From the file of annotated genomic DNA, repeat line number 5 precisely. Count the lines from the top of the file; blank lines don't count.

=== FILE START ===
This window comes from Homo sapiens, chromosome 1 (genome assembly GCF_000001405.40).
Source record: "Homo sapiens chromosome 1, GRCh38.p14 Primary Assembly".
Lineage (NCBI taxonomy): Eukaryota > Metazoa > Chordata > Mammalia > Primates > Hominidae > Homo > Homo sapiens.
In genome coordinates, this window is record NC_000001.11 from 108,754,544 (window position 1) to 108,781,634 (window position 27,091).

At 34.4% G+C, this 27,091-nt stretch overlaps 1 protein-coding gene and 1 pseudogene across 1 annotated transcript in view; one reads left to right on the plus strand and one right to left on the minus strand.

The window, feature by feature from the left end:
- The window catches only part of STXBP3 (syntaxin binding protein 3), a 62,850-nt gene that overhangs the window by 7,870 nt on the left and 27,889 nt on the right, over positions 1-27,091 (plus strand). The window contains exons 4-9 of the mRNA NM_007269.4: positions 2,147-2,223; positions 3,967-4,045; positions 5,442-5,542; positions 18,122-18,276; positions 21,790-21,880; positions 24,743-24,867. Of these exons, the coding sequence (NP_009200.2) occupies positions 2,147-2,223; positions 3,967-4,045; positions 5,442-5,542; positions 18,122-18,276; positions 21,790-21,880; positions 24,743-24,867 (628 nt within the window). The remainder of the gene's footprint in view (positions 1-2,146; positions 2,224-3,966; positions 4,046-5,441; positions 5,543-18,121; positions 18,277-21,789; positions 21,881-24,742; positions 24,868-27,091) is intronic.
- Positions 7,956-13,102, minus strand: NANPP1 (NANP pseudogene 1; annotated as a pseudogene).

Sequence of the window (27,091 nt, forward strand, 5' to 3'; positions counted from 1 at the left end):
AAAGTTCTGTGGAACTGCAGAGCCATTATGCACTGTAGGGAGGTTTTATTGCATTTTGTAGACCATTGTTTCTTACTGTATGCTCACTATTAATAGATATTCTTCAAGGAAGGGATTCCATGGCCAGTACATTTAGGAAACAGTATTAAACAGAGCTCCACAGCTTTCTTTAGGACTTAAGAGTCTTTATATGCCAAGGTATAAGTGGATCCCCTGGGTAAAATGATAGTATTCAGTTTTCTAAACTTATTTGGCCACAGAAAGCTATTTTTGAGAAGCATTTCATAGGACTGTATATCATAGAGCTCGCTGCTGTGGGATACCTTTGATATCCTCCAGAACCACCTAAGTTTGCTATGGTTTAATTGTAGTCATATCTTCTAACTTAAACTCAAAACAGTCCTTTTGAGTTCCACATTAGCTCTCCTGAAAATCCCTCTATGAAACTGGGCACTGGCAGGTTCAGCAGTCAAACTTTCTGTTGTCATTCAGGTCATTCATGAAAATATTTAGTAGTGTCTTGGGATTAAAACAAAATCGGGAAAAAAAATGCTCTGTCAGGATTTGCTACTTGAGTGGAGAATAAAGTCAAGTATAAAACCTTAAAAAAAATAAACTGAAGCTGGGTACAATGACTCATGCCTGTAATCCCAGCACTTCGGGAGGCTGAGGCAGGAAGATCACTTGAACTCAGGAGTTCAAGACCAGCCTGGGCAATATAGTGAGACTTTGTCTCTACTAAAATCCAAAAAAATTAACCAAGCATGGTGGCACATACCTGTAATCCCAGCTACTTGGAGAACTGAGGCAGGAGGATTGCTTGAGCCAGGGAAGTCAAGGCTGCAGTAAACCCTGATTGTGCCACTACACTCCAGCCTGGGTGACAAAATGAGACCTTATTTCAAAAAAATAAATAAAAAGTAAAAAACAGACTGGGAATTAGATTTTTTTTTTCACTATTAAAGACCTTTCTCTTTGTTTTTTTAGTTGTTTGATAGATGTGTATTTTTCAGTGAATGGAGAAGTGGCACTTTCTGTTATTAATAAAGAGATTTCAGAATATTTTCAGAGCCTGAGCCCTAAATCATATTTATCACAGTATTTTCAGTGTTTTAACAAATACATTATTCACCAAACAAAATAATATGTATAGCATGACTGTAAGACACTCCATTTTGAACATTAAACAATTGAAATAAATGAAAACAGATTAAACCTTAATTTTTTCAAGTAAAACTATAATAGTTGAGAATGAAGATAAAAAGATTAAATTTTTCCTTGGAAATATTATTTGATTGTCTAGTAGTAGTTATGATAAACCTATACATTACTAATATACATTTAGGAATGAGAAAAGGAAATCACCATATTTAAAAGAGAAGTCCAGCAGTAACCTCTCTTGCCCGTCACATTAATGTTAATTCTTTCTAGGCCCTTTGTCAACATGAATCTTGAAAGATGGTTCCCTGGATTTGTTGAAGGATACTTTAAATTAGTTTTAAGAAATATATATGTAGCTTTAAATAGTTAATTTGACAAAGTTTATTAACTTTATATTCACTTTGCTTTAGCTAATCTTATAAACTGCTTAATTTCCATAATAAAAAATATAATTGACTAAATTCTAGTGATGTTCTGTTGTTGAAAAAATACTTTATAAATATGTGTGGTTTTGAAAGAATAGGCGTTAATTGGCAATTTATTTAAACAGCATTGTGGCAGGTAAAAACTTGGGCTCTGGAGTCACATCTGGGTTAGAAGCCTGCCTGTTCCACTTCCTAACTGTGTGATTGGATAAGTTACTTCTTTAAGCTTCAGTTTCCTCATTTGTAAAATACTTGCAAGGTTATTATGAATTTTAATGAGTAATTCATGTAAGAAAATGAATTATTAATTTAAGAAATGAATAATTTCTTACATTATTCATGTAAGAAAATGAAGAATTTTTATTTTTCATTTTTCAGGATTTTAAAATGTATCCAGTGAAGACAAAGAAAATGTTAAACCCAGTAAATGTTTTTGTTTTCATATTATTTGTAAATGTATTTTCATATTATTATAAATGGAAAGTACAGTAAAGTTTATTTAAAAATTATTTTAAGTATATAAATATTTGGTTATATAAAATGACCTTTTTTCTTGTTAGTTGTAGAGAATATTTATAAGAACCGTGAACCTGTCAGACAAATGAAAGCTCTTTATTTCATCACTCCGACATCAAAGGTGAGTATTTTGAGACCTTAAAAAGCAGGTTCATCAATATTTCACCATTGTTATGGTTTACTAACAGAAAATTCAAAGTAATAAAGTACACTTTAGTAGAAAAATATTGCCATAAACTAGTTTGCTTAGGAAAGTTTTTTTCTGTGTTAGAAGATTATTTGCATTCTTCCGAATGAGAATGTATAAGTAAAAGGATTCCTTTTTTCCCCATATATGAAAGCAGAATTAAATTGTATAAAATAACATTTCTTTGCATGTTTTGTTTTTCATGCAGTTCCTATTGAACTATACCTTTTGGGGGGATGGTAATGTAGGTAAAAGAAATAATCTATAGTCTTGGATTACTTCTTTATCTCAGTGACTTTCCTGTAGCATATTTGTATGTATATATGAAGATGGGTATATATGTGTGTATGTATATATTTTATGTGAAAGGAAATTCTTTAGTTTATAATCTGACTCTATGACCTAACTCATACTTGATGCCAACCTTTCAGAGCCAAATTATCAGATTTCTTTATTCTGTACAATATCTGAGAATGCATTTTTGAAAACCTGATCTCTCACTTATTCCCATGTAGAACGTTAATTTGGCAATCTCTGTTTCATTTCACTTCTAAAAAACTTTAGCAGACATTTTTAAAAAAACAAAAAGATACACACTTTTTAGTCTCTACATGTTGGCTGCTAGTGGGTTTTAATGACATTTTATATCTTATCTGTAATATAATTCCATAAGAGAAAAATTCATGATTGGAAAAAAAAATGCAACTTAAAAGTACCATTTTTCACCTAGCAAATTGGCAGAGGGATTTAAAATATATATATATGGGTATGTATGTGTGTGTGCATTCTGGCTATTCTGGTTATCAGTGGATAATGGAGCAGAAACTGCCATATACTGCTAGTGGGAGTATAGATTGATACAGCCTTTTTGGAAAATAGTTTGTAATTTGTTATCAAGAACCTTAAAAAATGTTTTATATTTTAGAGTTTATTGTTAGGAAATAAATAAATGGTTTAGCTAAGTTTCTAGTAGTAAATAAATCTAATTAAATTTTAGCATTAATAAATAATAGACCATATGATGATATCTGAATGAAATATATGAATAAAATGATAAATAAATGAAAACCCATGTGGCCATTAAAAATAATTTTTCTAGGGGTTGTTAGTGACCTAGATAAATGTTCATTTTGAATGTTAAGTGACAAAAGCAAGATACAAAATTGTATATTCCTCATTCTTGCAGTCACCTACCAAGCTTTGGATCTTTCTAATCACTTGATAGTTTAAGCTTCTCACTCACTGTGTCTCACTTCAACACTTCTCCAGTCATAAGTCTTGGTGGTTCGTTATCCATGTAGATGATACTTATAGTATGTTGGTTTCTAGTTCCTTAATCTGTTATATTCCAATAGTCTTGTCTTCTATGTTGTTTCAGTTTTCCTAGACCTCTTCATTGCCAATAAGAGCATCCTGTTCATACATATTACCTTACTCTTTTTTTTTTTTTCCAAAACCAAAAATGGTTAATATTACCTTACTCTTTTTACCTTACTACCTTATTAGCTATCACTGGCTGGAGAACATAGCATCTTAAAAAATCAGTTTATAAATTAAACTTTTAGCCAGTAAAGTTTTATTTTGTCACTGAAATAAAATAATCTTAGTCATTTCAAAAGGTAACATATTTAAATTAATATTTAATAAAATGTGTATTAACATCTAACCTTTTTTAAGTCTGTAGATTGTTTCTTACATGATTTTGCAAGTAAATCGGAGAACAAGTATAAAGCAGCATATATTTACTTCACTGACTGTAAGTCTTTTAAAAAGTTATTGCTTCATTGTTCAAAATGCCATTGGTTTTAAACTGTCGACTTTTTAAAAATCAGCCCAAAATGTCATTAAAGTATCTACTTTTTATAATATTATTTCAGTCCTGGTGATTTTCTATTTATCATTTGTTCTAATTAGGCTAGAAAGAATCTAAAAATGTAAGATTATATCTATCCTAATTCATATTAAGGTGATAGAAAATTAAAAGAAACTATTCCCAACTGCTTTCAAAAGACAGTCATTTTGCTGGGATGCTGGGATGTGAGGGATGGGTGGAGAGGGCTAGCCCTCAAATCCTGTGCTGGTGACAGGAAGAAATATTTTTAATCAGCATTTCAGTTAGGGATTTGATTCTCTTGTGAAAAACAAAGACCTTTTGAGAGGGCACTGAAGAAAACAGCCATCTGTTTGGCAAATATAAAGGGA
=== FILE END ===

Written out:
At 34.4% G+C, this 27,091-nt stretch overlaps 1 protein-coding gene and 1 pseudogene across 1 annotated transcript in view; one reads left to right on the plus strand and one right to left on the minus strand.